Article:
Jorge Losse is Chilean born, Barcelona-based photographer and co-founder of publishing house Ediciones Daga.
In November I embarked on the Oscar Viel, a 295 foot Chilean Navy icebreaker on a supply mission to the Antarctic Circle. Together with a group of scientists, geographers, and almost 90 souls of the ship’s crew, we set sail south from the city of Punta Arenas, Chile on the Strait of Magellanes towards the Chilean Antarctic Peninsula.
At the beginning we made our way through the canals of Patagonia and then past Cape Horn to cross the Drake Passage, and after four days of turbulent navigation I saw for the first time in my life King George Island.
"I have been in both the desert and mountains but Antarctica is like leaving the planet. The continent vibrates on another frequency."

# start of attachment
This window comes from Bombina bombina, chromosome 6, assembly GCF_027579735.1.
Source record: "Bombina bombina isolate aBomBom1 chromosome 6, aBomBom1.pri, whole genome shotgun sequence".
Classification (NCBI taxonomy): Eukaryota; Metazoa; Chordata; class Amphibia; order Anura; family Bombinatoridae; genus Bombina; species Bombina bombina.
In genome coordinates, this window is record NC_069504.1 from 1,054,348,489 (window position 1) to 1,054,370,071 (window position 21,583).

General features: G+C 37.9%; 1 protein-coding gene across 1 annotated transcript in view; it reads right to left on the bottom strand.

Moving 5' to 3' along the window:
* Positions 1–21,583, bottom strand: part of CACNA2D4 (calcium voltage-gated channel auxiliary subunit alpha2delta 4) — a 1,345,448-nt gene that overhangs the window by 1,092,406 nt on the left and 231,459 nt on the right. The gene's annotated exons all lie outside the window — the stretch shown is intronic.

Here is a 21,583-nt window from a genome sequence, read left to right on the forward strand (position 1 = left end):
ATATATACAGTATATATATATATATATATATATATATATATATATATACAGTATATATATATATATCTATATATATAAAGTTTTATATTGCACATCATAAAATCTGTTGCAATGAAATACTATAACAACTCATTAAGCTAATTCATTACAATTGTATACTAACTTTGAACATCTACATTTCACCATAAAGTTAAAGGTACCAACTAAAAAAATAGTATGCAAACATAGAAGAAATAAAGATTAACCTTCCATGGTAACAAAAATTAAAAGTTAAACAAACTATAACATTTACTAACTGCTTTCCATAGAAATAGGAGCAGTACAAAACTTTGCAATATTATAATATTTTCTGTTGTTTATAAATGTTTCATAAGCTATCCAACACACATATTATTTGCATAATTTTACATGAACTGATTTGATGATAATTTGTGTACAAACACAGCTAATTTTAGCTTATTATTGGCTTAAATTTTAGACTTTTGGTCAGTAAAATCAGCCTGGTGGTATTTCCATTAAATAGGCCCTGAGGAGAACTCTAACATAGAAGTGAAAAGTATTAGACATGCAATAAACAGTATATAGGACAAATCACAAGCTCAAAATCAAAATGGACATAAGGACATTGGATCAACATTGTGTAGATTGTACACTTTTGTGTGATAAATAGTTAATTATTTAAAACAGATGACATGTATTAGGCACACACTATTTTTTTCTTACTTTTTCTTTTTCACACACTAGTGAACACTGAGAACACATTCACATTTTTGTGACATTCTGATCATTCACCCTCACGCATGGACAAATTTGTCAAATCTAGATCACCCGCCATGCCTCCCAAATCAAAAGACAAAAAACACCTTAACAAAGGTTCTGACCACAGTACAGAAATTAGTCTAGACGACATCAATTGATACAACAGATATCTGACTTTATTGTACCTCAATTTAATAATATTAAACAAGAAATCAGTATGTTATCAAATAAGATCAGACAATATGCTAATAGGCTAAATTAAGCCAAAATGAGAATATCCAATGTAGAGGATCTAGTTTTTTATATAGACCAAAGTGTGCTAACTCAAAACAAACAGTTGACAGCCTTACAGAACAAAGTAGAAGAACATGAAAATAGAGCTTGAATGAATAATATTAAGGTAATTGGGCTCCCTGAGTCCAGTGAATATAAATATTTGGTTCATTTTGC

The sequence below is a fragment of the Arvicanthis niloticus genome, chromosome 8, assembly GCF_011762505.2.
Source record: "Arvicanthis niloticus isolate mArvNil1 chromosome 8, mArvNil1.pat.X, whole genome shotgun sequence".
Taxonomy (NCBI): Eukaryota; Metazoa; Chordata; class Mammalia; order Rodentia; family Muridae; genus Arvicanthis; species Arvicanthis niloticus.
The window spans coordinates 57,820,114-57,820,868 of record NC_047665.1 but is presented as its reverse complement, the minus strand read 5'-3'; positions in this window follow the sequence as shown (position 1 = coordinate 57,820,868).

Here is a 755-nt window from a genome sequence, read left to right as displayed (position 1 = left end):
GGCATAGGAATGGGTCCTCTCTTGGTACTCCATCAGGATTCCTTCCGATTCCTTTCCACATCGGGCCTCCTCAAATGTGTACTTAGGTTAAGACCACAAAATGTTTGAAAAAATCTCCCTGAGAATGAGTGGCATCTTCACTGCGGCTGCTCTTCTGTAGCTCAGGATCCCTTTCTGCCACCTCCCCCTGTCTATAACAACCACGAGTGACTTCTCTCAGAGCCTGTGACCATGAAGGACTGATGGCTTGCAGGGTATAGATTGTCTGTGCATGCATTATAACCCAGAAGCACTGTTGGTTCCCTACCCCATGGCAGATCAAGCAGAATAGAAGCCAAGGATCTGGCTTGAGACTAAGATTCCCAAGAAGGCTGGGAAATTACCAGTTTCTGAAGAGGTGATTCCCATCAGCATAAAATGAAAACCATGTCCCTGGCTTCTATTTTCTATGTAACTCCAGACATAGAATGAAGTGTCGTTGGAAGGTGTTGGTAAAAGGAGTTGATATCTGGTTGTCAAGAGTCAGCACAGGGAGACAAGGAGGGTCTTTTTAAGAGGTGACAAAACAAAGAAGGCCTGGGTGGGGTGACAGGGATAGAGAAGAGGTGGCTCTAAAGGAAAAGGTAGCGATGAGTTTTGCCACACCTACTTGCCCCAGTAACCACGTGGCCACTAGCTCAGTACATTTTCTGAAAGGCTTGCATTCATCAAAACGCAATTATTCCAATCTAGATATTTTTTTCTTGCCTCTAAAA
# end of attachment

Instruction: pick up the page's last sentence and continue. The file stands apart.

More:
For 50 days we sailed along the coast of the peninsula, stopping in areas for scientific studies and to supply research basecamps with fuel and food. Our last stop was to be Margarita Bay in the Antarctic Circle, and after seven days of waiting due to bad weather, we arrived. From there we started our return to Punta Arenas.
It's hard to explain the feeling of being in these latitudes—it is certainly the most spiritual and different place I've been. I have been in both the desert and mountains but Antarctica is like leaving the planet. The continent vibrates on another frequency.
The light there is very special—you can feel it around your body. It manifests in many scales, inevitably leading you to reflect on being present and conscious on this planet.